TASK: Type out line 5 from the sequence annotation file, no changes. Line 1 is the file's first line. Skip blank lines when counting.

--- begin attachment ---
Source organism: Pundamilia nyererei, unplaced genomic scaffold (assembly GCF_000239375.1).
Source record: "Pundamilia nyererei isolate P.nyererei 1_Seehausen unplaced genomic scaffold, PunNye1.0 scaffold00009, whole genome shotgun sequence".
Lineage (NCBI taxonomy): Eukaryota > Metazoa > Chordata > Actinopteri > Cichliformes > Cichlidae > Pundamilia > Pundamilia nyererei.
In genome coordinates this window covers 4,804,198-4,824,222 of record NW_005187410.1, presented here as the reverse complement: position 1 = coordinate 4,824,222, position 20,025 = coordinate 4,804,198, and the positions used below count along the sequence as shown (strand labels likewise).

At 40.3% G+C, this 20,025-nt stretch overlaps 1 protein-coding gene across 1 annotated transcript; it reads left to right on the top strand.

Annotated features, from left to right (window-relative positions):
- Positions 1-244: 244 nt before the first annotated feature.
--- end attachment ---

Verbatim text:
At 40.3% G+C, this 20,025-nt stretch overlaps 1 protein-coding gene across 1 annotated transcript; it reads left to right on the top strand.